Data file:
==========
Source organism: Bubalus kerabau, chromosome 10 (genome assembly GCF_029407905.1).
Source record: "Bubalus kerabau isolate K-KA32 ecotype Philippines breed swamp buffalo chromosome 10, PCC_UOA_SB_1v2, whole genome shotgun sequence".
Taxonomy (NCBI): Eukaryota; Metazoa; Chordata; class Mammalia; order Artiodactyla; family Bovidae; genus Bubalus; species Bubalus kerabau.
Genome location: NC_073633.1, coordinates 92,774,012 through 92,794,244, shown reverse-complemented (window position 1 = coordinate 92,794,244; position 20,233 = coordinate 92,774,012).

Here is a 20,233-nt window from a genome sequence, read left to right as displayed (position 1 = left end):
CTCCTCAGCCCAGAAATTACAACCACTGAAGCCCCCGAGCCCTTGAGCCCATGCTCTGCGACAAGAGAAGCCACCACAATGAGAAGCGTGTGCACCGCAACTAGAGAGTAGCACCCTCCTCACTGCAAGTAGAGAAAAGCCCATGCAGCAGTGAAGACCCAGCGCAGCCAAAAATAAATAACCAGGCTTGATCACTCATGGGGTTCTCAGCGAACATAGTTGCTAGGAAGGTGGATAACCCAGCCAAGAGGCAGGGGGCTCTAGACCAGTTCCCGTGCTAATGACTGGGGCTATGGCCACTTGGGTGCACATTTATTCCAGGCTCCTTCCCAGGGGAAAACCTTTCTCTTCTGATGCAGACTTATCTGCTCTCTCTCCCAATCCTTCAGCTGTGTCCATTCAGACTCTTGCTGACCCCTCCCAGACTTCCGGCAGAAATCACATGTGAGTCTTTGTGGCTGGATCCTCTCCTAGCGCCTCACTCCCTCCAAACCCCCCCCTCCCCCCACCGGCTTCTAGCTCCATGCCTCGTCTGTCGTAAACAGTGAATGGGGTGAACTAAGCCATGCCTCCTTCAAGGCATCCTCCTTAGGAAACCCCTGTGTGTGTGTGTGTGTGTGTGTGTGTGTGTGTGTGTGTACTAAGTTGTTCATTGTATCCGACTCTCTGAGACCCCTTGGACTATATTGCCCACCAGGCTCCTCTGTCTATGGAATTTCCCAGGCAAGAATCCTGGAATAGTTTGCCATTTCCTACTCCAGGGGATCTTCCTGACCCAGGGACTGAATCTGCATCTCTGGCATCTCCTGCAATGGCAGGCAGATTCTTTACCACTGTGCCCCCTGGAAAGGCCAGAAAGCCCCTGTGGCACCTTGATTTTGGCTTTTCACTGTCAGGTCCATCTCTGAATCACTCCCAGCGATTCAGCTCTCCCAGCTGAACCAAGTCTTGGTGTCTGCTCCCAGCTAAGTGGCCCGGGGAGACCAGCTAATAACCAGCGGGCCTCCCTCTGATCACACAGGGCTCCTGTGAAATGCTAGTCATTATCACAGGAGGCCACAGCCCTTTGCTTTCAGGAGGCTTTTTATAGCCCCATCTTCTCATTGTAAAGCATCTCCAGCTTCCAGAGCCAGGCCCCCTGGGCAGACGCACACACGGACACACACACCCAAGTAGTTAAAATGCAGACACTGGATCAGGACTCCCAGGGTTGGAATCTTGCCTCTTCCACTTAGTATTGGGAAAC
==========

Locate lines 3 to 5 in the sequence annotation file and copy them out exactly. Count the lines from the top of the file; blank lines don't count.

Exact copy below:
Taxonomy (NCBI): Eukaryota; Metazoa; Chordata; class Mammalia; order Artiodactyla; family Bovidae; genus Bubalus; species Bubalus kerabau.
Genome location: NC_073633.1, coordinates 92,774,012 through 92,794,244, shown reverse-complemented (window position 1 = coordinate 92,794,244; position 20,233 = coordinate 92,774,012).

Here is a 20,233-nt window from a genome sequence, read left to right as displayed (position 1 = left end):